UNITED STATES v. STITT
NOTE: Where it is feasible, a syllabus (headnote) will be released, as is being done in connection with this case, at the time the opinion is issued.The syllabus constitutes no part of the opinion of the Court but has been prepared by the Reporter of Decisions for the convenience of the reader.See United States v. Detroit Timber & Lumber Co., 200 U. S. 321, 337.
SUPREME COURT OF THE UNITED STATES
United States v. Stitt
certiorari to the united states court of appeals for the sixth circuit
Respondents Victor J. Stitt and Jason Daniel Sims were each convicted in federal court of unlawfully possessing a firearm, in violation of 18 U. S. C. §922(g)(1). The sentencing judge in each case imposed the mandatory minimum 15-year prison term that the Armed Career Criminal Act requires for §922(g)(1) offenders who have at least three previous convictions for certain “violent” or drug-related felonies, §924(e)(1). The Act defines “violent felony” to mean, among other things, “any crime punishable by imprisonment for a term exceeding one year . . . that . . . is burglary.” §924(e)(2)(B). Respondents’ prior convictions were for violations of state burglary statutes—a Tennessee statute in Stitt’s case and an Arkansas statute in Sims’ case—that prohibit burglary of a structure or vehicle that has been adapted or is customarily used for overnight accommodation. In both cases, the District Courts found that the state statutory crimes fell within the scope of the federal Act’s term “burglary.” The relevant Court of Appeals in each case disagreed, vacated the sentence, and remanded for resentencing.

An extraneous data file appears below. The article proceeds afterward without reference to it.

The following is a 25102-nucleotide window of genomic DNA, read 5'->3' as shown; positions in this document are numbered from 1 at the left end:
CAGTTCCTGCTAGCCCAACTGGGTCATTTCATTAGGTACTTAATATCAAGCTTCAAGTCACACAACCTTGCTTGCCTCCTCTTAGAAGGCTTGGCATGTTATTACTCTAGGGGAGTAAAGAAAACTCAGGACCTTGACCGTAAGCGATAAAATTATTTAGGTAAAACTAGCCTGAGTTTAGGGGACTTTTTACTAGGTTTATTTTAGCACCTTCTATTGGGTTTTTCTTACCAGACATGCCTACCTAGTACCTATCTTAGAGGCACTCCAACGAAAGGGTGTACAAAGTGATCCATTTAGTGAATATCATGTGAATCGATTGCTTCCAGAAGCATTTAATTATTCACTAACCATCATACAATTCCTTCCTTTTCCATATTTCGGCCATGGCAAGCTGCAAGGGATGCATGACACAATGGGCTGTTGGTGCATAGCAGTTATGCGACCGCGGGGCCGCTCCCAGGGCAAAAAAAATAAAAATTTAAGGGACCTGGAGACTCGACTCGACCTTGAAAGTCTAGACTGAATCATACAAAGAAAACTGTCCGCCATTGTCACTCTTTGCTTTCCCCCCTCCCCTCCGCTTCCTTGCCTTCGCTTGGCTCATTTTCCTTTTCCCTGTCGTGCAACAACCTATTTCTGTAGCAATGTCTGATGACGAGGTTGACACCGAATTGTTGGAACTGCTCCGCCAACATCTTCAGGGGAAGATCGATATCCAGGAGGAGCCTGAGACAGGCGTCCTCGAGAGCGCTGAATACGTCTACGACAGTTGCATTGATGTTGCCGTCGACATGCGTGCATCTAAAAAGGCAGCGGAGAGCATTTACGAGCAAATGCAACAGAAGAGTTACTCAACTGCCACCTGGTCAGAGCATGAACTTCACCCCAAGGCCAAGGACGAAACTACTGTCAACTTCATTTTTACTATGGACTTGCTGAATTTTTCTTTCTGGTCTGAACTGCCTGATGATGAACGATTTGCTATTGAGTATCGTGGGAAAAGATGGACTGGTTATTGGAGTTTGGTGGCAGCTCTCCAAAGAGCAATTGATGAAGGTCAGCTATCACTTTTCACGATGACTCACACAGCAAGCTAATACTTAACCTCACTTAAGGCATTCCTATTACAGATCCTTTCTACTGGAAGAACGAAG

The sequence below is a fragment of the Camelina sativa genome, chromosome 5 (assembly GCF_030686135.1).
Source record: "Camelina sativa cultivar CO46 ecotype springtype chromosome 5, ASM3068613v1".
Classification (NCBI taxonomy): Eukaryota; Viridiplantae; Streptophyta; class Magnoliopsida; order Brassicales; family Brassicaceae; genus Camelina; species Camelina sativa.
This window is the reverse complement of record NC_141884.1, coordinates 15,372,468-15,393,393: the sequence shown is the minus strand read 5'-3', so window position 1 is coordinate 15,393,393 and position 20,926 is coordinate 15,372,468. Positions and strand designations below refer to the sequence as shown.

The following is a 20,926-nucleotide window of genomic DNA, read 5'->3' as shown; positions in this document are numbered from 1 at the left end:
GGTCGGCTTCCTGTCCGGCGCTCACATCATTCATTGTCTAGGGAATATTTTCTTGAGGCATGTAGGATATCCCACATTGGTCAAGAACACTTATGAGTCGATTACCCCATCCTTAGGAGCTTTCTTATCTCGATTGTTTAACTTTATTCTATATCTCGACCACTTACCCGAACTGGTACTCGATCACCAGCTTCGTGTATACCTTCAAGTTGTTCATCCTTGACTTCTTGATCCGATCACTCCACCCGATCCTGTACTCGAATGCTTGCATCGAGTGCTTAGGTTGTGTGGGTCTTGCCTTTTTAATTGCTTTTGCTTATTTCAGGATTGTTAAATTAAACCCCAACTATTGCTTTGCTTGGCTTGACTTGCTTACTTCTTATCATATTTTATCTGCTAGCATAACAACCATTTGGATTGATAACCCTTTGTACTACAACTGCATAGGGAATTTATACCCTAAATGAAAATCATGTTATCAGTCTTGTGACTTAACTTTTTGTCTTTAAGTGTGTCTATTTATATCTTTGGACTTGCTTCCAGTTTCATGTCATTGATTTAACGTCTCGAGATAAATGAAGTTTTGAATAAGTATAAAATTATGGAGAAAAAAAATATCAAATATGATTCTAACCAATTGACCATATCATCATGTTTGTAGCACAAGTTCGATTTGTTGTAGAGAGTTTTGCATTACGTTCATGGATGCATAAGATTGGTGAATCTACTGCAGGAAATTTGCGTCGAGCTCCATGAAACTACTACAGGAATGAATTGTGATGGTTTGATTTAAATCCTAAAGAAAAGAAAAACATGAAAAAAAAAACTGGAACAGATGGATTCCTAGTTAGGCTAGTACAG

1. The term “burglary” in the Armed Career Criminal Act includes burglary of a structure or vehicle that has been adapted or is customarily used for overnight accommodation. Pp. 4–8.
(a) In deciding whether an offense qualifies as a violent felony under the Act, the categorical approach first adopted in Taylor v. United States, 495 U. S. 575, requires courts to evaluate a prior state conviction by reference to the elements of the state offense, rather than to the defendant’s behavior on a particular occasion. A prior state conviction does not qualify as generic burglary under the Act where “the elements of [the relevant state statute] are broader than those of generic burglary.” Mathis v. United States, 579 U. S. ___, ___. Taylor, which specifically considered the statutory term “burglary” and defined the elements of generic burglary as “an unlawful or unprivileged entry into, or remaining in, a building or other structure, with intent to commit a crime,” 495 U. S., at 598, governs and determines the outcome here. Pp. 4–5.